Running pro-biotics, brightwell method. I am sure I have some po4 in the tank, but its minute enough to where I cant get a reading. My Cheato refuses to grow too- and I feed heavily.

  9. #9
    Wy Renegade - Reefkeeper CR Member
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    My preference is the blue-legged, they are typically smaller and not as aggresive as the red-legged ones.

    Also I've seen suggestions that frag plugs should be daily cleared using a turkey baster to prevent the retention of debris between the polyps.
    I collect PEs, and I'm always looking to trade for ones I don't have yet.

  10. #10
    MUCHO REEF - Reefkeeper CR Member
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    Sorry to hear about your issue SP.

    Me personally, I strongly oppose any external additives/chemicals, to fix a fixable issue.

    I agree 100% with ReeferBob. Nuisance algae is usually a 99% water column issue.

    1. High Phosphates & Silicates, usually from poor water top off source or tap.

    2. Excessive heat can also be a contributor in conjunction with other factors listed here.

    3. Excessive feeding which leads food decomposition from uneaten food.

    4. Every system will have some algae growth which is normal. Clean up crews are a must to control this.
    A combination of crabs, snails and an algae blenny will more than suffice. Pods, slugs, snails, limpets, chitons, crabs, urchins will all help, but all aren't needed.


    5. Old/aged bulbs can also be a contributing factor to excessive algae blooms.

    6. Check your nitrate levels.

    7. If feeding with frozen foods, be sure to thaw first in a cup of tank water, then strain/drain off all the water, then add just enough without over feeding to your tank. This liquid is often nutrient rich and you don't want it in your tank.

    8. If you have a protein skimmer, then crank it up as it is the most natural and effective means of nutrient export which is what you need right now. If you think about the frothy foam from the ocean, which is nothing more than what your skimmer is doing, is a natural means of nutrient export. So using the skimmer right now is a must I think and empty the cup daily and clean it with warm water and a dedicated tooth brush. The down side is that you will be removing food for your filter feeding inverts, but there is adequate amounts that you won't starve them and your greater concern I think is knocking down the algae.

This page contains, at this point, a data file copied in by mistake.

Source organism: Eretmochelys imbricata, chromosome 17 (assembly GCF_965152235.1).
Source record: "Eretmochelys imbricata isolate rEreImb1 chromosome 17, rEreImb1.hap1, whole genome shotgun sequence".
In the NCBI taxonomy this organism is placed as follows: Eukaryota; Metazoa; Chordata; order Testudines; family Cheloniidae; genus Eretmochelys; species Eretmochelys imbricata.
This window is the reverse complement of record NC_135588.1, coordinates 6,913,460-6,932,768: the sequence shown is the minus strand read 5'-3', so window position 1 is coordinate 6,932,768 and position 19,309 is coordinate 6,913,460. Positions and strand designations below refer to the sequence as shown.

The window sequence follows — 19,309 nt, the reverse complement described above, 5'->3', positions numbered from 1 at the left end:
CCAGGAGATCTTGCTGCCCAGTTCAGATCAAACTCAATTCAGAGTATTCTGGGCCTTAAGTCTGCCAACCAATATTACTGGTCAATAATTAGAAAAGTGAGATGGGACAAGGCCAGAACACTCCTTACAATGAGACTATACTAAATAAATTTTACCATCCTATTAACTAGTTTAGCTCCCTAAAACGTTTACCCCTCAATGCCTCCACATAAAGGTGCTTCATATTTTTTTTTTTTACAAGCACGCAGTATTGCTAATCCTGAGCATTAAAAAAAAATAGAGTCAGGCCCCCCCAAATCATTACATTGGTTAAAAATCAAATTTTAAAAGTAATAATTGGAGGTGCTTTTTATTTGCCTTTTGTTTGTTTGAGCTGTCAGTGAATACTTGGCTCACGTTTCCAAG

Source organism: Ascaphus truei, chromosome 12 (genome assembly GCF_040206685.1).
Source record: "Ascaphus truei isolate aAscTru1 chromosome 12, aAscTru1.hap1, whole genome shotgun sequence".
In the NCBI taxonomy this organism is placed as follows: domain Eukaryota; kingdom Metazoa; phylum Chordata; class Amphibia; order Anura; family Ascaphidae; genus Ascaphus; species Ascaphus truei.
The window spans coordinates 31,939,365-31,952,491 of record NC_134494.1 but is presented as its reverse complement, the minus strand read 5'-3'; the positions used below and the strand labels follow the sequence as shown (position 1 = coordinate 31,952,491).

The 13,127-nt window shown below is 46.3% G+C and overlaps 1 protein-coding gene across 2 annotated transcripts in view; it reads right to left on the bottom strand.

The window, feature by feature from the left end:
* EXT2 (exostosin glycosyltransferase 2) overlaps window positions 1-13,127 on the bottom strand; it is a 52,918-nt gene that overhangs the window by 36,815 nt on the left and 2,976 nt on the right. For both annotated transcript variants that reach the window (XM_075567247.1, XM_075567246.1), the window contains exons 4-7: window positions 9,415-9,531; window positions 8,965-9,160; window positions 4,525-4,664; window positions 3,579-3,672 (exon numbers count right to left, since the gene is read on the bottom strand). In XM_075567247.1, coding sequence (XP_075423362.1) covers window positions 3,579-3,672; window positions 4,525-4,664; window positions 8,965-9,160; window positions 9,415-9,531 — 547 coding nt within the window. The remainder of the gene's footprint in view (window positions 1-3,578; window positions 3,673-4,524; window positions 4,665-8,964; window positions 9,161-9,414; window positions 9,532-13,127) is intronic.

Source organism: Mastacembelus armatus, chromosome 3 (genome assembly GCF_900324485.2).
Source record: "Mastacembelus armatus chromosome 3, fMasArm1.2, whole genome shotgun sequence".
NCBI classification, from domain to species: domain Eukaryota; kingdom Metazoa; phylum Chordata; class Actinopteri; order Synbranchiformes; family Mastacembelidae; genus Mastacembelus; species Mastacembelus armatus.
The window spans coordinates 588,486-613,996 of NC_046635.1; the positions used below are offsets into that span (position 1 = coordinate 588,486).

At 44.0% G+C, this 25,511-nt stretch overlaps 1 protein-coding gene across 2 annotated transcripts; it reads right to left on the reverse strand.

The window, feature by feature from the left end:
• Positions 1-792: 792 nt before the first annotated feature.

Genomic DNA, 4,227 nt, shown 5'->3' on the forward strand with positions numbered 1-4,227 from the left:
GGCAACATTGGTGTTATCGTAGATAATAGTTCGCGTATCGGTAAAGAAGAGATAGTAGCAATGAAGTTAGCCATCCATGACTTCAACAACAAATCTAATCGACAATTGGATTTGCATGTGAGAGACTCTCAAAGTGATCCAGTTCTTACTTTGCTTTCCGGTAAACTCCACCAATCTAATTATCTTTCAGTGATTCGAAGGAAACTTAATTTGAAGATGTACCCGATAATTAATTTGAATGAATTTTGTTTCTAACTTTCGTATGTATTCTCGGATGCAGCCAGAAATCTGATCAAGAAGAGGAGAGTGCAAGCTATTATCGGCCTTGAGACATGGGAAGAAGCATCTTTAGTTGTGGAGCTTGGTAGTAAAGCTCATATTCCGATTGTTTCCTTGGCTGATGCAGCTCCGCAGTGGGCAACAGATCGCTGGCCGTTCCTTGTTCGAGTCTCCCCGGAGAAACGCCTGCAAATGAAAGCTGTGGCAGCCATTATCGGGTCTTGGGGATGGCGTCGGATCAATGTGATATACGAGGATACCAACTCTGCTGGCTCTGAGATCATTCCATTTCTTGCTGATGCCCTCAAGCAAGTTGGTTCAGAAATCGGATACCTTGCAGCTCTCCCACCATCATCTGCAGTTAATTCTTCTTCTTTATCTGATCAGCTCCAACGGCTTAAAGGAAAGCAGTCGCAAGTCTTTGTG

9. Though polyps thrive in nutrient rich water, excessive nutrients is the line that's hard not to cross without remaining proactive. If you have any current mechanical filters, they must be cleaned and rinsed frequently as they will also accumulate nutrient rich gunk which will contribute to your problem. Even skimmers should be cleaned including the collection cups to prevent re-entry of what you have removed already. You can try using poly pads/filters, but again, you have to rinse and keep them clean.

    10. Carbon is a must, run a high grade granulated activated carbon and only enough based on the size of your tank. It is great in the removal of organics in your system. You can use it in a media bag but be sure to keep the bag cleaned and rinsed. Rinse the bag weekly and discard/replace carbon every 2 or 3 weeks.

    11. Using a phosphate removal pad or media will work well also aid in the rememdy. There's much debate over whether to use Ferric hydroxide based or aluminum oxide based pads or media. You will have to decide which is best or maybe someone else can weigh in since I haven't used it in many years.

    Hopefully someone else can chime in with more.


    Mucho Reef
    Last edited by MUCHO REEF; 11-16-2010 at 11:15 AM.
    Please stop fragging your frags.......you'll eventually do more damage than good. Just let them grow.